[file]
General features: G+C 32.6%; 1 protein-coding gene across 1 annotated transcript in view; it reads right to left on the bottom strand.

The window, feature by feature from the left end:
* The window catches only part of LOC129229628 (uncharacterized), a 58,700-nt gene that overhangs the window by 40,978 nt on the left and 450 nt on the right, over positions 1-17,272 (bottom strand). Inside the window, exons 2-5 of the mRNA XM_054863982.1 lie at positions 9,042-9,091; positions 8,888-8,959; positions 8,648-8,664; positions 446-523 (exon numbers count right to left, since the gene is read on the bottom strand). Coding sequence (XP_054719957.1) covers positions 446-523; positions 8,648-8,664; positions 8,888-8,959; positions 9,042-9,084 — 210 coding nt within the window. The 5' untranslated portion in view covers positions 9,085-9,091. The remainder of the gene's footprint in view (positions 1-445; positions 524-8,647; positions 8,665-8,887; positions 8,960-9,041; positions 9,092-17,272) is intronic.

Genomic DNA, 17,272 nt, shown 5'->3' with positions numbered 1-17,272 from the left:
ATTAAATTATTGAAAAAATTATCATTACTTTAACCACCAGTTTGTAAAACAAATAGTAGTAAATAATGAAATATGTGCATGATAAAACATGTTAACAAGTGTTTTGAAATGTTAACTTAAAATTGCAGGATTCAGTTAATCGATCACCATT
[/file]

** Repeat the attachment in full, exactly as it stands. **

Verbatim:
General features: G+C 32.6%; 1 protein-coding gene across 1 annotated transcript in view; it reads right to left on the bottom strand.

The window, feature by feature from the left end:
* The window catches only part of LOC129229628 (uncharacterized), a 58,700-nt gene that overhangs the window by 40,978 nt on the left and 450 nt on the right, over positions 1-17,272 (bottom strand). Inside the window, exons 2-5 of the mRNA XM_054863982.1 lie at positions 9,042-9,091; positions 8,888-8,959; positions 8,648-8,664; positions 446-523 (exon numbers count right to left, since the gene is read on the bottom strand). Coding sequence (XP_054719957.1) covers positions 446-523; positions 8,648-8,664; positions 8,888-8,959; positions 9,042-9,084 — 210 coding nt within the window. The 5' untranslated portion in view covers positions 9,085-9,091. The remainder of the gene's footprint in view (positions 1-445; positions 524-8,647; positions 8,665-8,887; positions 8,960-9,041; positions 9,092-17,272) is intronic.

Genomic DNA, 17,272 nt, shown 5'->3' with positions numbered 1-17,272 from the left:
ATTAAATTATTGAAAAAATTATCATTACTTTAACCACCAGTTTGTAAAACAAATAGTAGTAAATAATGAAATATGTGCATGATAAAACATGTTAACAAGTGTTTTGAAATGTTAACTTAAAATTGCAGGATTCAGTTAATCGATCACCATT